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Yovani Gallardo's Weird Season

I thought projecting Yovani Gallardo this year wasn't going to be that difficult. After his 110 innings in the majors in '07 and lost season of '08 to his ACL tear, his 2009 and 2010 seasons were just about what everyone could have expected and hoped for: he kept striking everybody out (9.9 and 9.7 per 9 innings in those two seasons), and he showed big improvement on his big problem, walks, by dropping that rate from 4.6 to 3.7 over those two years. To put it another way, he kept striking out 25% of the batters he faced, and walked only 9% compared to 12% the season before.

Back when we were doing community projections for this year, I saw it all coming together in my head, Gallardo making the leap to extremely elite starter by building on those two seasons, dropping the walk rate further, and getting that FIP down into the 2s (it was 3.02 in 2010), and having an important race in September to make it necessary to go above 185 innings pitched, where he's been the past two seasons. I know I wasn't alone; Joe Posnaski even predicted that Yo would be the 2011 Cy Young Award winner in the NL.

The only problem with this nice little idea is that it didn't happen. Gallardo started off with outings of 6 innings, 2 earned runs and followed it with a shutout of the Braves (with only 2 strikeouts). Then things turned ugly: in 5 starts, he threw 26 innings and gave up 26 earned runs. There was widespread panic. I cautioned back in April that this looked like just a weird thing, his strikeouts were down and his walks were also lower, and he was getting more groundballs, but more were falling for hits. I was, however, hopeful that things would straighten out because some broader numbers looked fine and normally stretches like that tend to even out throughout the year.

Now it's September and things have really gotten weird. No doubt, Yo has rebounded in a big way: since he got out of the slump with that near no-hitter in St. Louis, he's struck out 153 in 150 innings and posted an ERA of 3. That's what we like to see. But here's where it gets weird. I noted back in April that he seemed to be adopting a policy of trading strikeouts for fewer walks and more groundballs. So far this mission has generally been a success: a career-high 47% of batted balls against Gallardo have been hit on the ground, and he's only walked 7% (2.6 per 9) of the batters he's faced, easily a career low. But strangely, at the same time, the rate of flyballs against him has also gone up. The only category left, of course, is line drives, and those have fallen.

This is really a roundabout way of getting to the question of "why is he giving up so many home runs". In truth I have no idea. There have been more fly balls hit against Gallardo this year than in a usual year for him, yes. And a fair amount of those fly balls been leaving the park, a career-high 12.9%-- way up from 7.1% last year, but not too far off of 12.3% in 2009 (for comparison, Braden Looper in 2009 had 15.8% of his fly balls leave the yard). Generally, this is something a pitcher has little control over-- so, yes, Gallardo giving up more fly balls this year is more of a concern than it would be if it were just a case of a higher-than-usual amount of fly balls going out.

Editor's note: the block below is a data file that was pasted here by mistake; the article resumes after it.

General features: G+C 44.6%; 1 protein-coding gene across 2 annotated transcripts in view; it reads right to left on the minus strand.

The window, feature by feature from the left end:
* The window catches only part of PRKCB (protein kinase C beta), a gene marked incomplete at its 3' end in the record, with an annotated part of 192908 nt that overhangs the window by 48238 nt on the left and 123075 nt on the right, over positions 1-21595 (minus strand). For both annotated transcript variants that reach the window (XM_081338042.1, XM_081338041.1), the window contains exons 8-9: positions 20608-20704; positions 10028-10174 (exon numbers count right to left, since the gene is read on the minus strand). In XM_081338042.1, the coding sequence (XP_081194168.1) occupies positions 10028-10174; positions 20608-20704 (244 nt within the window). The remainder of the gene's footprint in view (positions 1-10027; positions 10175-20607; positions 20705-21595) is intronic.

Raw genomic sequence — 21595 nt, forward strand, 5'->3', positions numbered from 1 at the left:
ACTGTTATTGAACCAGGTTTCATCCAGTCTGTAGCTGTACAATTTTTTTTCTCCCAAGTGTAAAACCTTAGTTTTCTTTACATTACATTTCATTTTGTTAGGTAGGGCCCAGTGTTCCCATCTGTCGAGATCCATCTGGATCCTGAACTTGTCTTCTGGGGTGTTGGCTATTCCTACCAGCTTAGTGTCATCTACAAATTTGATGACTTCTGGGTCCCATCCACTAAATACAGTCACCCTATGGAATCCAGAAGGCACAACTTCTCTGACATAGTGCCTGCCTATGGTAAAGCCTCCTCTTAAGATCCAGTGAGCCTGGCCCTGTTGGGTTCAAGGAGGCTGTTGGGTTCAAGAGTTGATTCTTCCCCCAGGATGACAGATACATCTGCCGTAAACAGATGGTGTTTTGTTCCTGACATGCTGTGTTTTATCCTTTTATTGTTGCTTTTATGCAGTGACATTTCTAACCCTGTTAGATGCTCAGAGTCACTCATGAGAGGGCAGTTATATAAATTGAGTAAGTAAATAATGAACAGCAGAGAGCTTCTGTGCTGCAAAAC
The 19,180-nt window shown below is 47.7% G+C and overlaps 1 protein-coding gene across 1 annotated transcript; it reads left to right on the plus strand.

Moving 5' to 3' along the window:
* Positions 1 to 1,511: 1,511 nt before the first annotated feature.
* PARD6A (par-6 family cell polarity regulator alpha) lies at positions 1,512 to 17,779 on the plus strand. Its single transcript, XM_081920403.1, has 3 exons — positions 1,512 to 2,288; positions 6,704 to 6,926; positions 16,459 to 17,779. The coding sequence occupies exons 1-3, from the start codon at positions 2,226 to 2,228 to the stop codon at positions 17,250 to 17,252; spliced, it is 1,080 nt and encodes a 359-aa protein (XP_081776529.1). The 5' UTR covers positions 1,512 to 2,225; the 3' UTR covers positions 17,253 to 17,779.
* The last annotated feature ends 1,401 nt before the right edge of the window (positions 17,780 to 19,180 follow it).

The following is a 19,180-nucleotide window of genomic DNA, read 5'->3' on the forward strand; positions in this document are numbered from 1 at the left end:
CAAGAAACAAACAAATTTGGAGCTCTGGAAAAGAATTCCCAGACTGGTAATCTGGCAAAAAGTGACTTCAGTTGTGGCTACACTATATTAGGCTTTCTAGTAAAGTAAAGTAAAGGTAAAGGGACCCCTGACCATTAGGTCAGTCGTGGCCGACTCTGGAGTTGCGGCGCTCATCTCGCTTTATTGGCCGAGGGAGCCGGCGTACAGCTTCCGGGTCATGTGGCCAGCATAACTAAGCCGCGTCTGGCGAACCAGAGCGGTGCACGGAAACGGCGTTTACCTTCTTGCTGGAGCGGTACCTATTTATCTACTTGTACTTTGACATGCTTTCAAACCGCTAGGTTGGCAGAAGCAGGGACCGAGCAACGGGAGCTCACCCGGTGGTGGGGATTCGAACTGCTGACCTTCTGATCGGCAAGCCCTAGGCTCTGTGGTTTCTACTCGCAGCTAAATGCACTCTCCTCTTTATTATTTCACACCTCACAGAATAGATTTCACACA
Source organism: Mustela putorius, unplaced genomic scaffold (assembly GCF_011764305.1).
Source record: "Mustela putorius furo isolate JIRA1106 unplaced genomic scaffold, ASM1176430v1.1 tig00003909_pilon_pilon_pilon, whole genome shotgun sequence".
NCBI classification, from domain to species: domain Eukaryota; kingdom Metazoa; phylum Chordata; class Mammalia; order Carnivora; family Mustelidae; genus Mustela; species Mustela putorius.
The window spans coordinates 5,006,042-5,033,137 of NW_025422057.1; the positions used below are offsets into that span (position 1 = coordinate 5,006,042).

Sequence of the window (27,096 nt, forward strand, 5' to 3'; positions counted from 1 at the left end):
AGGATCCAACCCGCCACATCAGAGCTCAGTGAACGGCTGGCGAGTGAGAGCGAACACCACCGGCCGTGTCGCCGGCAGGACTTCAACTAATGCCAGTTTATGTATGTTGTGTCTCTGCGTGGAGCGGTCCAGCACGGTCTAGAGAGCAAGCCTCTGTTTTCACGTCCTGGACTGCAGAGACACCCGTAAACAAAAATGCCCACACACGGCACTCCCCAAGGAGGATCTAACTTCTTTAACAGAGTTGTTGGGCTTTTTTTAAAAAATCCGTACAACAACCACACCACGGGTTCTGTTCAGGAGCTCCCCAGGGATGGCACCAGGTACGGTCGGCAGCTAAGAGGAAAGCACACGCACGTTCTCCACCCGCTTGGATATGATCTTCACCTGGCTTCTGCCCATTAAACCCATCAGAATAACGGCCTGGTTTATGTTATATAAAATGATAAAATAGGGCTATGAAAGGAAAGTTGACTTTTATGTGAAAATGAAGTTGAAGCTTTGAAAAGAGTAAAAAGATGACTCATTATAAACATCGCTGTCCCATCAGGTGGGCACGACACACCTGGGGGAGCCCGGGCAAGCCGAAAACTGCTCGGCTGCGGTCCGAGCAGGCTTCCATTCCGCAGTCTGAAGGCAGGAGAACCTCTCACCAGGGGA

With that being said, I don't really see this as a long-term trend or anything. There's not much to suggest going forward that Gallardo is going to keep giving up a ton of homers like this. Pitchers go through phases like this. Zack Greinke had one earlier this season. Looking at Gallardo's season-long indicators of performance don't seem to show any big signs of trouble, either. His swinging strike percentage, for example, is actually higher than it was last year, and that's something that correlates very closely to overall strikeout percentage. And his pitch selection is pretty much normal for him as well-- he's gone away from throwing a changeup almost entirely, but that's not a pitch he has ever really used very much.

2011 has been a weird, though pretty successful, season for Gallardo. He hasn't exactly taken a step forward in the pitching skills department, but he's been somewhere between his 2009 and 2010 seasons in terms of effectiveness so far with a quite different approach. Based on the peripherals from the run he's been on since May, however, I think we have little to worry about and that going forward he can be the guy that strikes everybody out and doesn't walk anybody, provided he can get this little fly ball bug under control. If Gallardo's arm can withstand the workload of a (hopefully) deep playoff run, I think we could watch him really come around, like I hoped he would earlier this year.